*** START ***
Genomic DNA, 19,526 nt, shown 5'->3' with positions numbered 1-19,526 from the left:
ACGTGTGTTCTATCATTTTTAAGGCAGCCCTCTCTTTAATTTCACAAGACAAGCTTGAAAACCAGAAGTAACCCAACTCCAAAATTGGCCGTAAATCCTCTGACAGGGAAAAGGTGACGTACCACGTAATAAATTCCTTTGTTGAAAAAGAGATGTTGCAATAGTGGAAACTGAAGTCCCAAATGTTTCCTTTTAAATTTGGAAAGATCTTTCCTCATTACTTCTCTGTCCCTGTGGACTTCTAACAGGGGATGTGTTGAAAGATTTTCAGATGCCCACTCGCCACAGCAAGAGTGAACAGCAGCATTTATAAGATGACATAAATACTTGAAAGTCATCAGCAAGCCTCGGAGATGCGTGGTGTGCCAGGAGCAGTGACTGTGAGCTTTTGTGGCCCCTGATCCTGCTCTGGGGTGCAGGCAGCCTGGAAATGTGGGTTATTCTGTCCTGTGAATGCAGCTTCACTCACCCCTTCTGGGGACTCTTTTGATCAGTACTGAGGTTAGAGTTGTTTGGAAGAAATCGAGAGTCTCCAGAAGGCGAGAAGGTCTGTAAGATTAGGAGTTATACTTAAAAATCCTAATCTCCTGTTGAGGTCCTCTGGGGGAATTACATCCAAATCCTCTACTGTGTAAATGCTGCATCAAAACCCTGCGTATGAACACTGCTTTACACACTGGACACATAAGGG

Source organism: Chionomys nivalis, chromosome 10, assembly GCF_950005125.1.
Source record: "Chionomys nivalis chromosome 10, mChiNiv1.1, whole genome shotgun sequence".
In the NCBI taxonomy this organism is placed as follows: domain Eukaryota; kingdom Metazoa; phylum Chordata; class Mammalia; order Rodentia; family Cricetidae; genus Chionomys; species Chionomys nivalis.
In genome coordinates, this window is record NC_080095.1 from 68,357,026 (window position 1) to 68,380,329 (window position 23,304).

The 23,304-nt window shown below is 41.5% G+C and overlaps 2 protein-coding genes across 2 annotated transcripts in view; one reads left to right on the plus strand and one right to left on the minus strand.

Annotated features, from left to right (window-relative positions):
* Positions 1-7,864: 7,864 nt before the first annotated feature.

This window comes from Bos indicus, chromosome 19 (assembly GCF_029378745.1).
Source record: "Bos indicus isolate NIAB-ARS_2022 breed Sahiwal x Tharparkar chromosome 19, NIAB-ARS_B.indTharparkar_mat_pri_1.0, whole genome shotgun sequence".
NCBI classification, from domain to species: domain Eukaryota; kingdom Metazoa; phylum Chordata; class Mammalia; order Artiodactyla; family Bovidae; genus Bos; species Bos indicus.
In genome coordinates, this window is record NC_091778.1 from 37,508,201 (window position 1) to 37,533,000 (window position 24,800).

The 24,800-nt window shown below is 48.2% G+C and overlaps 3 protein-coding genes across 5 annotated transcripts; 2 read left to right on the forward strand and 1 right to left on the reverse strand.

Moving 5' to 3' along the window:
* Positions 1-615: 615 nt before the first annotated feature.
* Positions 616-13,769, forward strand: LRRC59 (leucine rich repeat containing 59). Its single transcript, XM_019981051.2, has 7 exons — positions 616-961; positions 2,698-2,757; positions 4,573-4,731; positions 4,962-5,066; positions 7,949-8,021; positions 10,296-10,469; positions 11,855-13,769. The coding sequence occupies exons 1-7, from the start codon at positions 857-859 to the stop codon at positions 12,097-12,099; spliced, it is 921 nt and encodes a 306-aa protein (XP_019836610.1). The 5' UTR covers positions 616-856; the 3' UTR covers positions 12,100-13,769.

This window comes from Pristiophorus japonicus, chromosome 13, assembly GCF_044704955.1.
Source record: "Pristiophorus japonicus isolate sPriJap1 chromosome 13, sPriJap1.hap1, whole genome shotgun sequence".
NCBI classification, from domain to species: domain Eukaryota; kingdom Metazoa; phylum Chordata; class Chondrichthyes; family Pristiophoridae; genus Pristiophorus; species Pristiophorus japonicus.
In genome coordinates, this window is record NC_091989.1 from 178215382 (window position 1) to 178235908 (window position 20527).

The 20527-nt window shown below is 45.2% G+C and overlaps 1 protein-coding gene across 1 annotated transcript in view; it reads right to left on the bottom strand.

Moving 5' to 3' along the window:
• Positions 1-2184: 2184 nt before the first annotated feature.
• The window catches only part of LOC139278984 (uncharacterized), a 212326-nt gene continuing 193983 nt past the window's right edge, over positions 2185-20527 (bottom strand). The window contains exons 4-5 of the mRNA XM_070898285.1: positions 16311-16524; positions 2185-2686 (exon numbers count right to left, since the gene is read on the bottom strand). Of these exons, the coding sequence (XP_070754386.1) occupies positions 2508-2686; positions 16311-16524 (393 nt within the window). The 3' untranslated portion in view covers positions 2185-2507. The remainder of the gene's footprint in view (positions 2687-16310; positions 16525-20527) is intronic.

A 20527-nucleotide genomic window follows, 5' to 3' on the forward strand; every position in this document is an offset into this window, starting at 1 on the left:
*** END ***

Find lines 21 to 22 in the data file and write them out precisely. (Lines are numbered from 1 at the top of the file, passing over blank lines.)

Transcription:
In genome coordinates, this window is record NC_091989.1 from 178215382 (window position 1) to 178235908 (window position 20527).

The 20527-nt window shown below is 45.2% G+C and overlaps 1 protein-coding gene across 1 annotated transcript in view; it reads right to left on the bottom strand.